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TJ McDermott
User Rank
Blogger
Stealing ideas, not just the copper!
TJ McDermott   2/16/2012 11:29:02 AM
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I posted a comment to a Design News article several months ago outlining inductive power for vehicles!

Set that aside.  Not important (well, not to the rest of you at least).  I'm going to take issue with the "not dangerous portion".  We're talking about a coil running at high frequencies.  Wouldn't any metal coming within this range have currents induced in it?  And heat up?  I've given practical demonstrations of inductive heating to salesmen.  I have them hold a 1" washer tightly in their fist, holding their fist over the inductive coil of a 350W system.  Non-contact heating surprised them, as well as how fast it worked.

rmz
User Rank
Iron
wireless power for ev batteries
rmz   2/16/2012 11:23:54 AM
NO RATINGS
Given the large number of people with implanted medical devices with wireless interfaces, I can imagine the dangers posed by ubiquitous high EM fields capable of frying the sensitive electronic circuits used in such devices.

rmz
User Rank
Iron
wireless power for ev batteries
rmz   2/16/2012 11:23:52 AM
NO RATINGS
Given the large number of people with implanted medical devices with wireless interfaces, I can imagine the dangers posed by ubiquitous high EM fields capable of frying the sensitive electronic circuits used in such devices.

Curt Carpenter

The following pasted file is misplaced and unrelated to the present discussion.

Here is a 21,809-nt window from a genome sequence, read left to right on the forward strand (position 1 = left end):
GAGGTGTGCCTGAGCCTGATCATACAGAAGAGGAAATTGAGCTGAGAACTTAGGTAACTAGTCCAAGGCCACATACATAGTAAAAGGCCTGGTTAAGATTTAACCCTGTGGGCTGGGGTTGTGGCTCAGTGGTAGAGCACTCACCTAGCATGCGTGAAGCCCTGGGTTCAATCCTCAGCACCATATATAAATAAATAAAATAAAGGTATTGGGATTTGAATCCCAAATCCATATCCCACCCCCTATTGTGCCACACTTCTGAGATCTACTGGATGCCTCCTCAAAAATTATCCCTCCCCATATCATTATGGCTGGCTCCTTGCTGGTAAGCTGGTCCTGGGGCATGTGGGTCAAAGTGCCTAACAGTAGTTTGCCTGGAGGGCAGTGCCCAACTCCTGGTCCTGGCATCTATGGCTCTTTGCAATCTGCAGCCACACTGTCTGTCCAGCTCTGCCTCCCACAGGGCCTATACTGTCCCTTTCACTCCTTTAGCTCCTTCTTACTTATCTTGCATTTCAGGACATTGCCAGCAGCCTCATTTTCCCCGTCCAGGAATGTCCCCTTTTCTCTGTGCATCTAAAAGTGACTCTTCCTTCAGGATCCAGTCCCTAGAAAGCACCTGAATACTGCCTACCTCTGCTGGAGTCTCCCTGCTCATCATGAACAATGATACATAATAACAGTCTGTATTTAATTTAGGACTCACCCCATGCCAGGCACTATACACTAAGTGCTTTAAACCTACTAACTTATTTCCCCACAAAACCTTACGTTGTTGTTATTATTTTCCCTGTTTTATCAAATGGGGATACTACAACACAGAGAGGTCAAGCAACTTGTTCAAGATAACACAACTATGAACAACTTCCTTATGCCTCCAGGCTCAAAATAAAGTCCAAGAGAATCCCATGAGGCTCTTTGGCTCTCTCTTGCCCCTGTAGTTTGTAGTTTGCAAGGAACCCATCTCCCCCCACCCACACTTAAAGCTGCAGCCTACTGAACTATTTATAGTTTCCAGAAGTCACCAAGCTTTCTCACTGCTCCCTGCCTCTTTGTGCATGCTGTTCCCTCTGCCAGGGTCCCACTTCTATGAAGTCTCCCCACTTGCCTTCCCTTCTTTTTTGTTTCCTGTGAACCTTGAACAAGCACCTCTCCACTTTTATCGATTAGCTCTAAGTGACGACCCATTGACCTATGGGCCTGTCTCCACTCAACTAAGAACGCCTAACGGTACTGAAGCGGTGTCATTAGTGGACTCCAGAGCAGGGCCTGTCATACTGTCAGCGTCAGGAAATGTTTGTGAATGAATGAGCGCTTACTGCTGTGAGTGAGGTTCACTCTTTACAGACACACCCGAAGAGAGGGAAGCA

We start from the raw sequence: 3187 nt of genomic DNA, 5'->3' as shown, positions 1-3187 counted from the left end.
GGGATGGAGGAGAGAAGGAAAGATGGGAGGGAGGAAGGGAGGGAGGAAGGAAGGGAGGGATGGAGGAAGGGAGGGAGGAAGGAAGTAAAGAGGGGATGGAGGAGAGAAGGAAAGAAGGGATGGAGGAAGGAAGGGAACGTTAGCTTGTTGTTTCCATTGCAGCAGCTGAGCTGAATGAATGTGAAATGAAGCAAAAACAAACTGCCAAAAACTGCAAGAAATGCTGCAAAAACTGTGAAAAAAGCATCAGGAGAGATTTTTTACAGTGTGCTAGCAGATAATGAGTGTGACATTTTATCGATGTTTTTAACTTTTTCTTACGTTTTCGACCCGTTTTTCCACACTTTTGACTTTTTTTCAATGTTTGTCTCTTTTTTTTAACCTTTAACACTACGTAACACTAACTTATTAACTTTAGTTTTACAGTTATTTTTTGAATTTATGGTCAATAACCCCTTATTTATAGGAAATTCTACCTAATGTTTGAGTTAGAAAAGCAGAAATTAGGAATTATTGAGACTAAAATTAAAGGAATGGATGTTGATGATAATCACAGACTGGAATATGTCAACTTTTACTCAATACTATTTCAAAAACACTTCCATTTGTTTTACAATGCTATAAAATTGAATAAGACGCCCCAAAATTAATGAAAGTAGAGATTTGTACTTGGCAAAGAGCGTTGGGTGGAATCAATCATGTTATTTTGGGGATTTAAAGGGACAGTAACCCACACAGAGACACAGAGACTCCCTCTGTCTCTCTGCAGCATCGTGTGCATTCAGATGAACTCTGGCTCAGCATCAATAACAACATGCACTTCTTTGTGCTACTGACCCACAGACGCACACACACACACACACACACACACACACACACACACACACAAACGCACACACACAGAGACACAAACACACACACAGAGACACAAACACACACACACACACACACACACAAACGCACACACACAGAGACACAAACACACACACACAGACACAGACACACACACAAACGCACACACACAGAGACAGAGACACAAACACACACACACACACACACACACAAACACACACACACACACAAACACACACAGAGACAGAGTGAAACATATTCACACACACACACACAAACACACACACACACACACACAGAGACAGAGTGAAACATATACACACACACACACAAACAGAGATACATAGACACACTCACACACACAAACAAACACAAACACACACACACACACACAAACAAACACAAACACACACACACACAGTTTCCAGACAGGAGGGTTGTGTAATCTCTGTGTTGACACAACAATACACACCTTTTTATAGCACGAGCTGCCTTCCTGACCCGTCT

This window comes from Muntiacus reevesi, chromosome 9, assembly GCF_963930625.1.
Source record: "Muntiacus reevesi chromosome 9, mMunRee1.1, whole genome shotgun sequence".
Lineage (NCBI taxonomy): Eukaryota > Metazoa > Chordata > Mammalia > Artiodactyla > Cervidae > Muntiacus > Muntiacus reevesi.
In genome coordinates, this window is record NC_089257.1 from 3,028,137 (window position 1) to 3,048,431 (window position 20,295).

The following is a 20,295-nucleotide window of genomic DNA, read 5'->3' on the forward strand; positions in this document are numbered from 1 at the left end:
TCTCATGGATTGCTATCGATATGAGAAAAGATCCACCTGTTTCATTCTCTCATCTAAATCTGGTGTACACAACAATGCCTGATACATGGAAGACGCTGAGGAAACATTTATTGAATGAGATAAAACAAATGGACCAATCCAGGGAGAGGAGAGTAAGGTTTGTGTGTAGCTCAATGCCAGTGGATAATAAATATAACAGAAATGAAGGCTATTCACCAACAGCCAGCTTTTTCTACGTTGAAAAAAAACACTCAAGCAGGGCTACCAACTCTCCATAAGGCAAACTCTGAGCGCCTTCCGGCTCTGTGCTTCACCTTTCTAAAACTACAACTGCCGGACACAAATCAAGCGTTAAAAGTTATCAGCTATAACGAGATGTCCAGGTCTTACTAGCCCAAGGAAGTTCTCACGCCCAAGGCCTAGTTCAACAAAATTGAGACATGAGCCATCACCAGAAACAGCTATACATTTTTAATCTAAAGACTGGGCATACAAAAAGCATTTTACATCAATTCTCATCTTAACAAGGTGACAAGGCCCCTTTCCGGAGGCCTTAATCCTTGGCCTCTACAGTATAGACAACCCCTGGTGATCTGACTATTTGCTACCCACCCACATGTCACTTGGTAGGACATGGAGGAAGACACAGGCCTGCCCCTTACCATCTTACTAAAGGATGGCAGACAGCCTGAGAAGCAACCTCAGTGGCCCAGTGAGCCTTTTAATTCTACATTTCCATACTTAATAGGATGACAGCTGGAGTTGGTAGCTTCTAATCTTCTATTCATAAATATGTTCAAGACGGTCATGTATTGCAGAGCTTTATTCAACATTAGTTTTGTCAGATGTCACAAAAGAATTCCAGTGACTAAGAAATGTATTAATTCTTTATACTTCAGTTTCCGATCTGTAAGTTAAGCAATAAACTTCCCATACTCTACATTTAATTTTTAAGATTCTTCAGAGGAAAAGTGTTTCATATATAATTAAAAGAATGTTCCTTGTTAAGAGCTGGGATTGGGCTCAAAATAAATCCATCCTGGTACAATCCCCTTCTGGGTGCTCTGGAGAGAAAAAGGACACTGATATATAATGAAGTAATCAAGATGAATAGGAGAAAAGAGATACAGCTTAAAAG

User Rank
Gold
Pinball Roads
Curt Carpenter   2/16/2012 10:59:22 AM
NO RATINGS
I think it would make more sense to redesign cars and roadways so they work together like the steel ball and bumpers in a pinball machine.  You'd crash your car into a convenient bumper, and it would fling you back into the roadway with a high-g pulse of acceleration.  Municipalities could even install "flippers" which would allow them to "gunch" vehicles into different roadways -- or even off the road all together!

My math indicates that this is an altogether feasible approach, in both energy and economic terms.  

ttemple
User Rank
Platinum
Re: Steel & Magnetics
ttemple   2/16/2012 10:58:59 AM
NO RATINGS
chuck333,

Read the link to Witricity for more information on the energy transfer method.  It is not typical transformer coupling.  It accomplishes energy transfers over much larger distances than transformer coupling, apparently up to several meters, and apparently without the forces that would be associated with typical transformer coupling.  Perhaps without the interference from steel as well.  

That doesn't mean that this idea is feasible, but it has been thought through a little farther than transformer coupling.

I can think of a lot of ways that this type of idea could be incrementally implemented in ways that might make sense.  When you are taling about battery costs in the range of 10's of thousands per vehicle, there is quite a revenue stream if battery powered cars really are the future.  The resources required to make batteries on a scale required to replace millions of gas powered vehicles may prove to be a daunting task that gets more and more expensive over time.